A Lesson in Nostalgia

Or, How I Became Exactly the Person I Didn’t Want to Be

Yesterday I went back to the high school I graduated from, to visit teachers I was very fond of as an Adult. Last June, I swore I would never step in that building again; like a lot of people, I don’t exactly have fond memories of high school. Or do I? Time, even less than a year, does strange things to our memories. Some people can only remember bad things but I always remember the good.

A few days ago, I figured that going to say hi would be a fun experience. But the day of, I found myself incredibly reluctant. Why? Why didn’t I want to go back?

After I graduated, I said to myself, I will not be the person who can’t escape high school. It’s like being an adult still obsessed with their college days. I look at those kind of people with a sort of contempt. Like their live isn’t interesting enough now, so they have to go back to the days when they were happy. I’ve always felt, deep down, that sticking to college or high school means you’ve failed at having an interesting life.

And that’s kind of fucked up.

I don’t want to cling to the last straws of the Good Ole Days (even though they weren’t that good), but does going back to visit my high school mean I’m doing that? Why should anyone even care, why should I even care? Maybe it’s because I’m a different person than who I was in school. Maybe it’s because I desperately want to separate myself from that person. The fact is, high school was a major part of my life– four exploratory, formative years. It’s hard to just walk away from that and quite frankly, no one should feel the pressure to have to.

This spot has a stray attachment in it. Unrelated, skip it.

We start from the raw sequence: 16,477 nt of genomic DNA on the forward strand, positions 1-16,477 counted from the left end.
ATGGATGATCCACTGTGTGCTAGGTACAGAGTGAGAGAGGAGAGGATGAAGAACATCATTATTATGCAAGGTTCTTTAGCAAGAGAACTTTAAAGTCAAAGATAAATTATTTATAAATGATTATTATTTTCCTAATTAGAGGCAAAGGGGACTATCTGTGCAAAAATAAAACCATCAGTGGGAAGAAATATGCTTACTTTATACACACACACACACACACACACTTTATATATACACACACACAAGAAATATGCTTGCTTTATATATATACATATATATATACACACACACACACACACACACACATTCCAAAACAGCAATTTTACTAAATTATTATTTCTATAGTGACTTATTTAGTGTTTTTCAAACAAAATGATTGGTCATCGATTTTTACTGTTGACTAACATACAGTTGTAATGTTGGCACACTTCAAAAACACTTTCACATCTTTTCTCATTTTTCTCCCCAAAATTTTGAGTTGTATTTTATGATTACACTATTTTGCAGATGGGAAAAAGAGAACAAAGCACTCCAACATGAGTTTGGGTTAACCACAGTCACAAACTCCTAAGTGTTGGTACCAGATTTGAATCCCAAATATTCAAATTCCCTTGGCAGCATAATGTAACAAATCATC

I told my theater director I’d do him a favor, which meant I had to go back to the school today. It felt like everyone was wondering why I wouldn’t just leave. But they probably weren’t. They probably didn’t even care.


For the Love of Christmas


Every year I go through the same cycle: around Thanksgiving I dread Christmas. I’m always just so disappointed by it, it’s too early to care, etc. Then, mid-December, I go crazy. I clean, I decorate, I spend way too much money on presents. Then Christmas comes and I am, in fact, tragically disappointed like I said I would be. Why? Do I hype it too much? I always find myself struggling to live up to what I remember my childhood Christmases to be. Every year I want to believe in the magic of Christmas again and every year I fail.

I wonder what is so tempting about nostalgia. Is it because we hate change, or because we seek certain things that have made us happy in the past? We are dedicated to traditions, familial ones and societal ones.

I think this is a common problem.

This year is already set up to be a strange Christmas. There’s no snow, for one, and even though there wasn’t any last year the Thanksgiving blizzard more than made up for it. My mom isn’t coming over for Christmas breakfast, which should be completely expected but somehow still makes me feel upset. My favorite aunt and uncle won’t be at dinner. And my dad has refused to decorate– no lights, no tree, no nothing. Which means bringing the spirit is all up to me.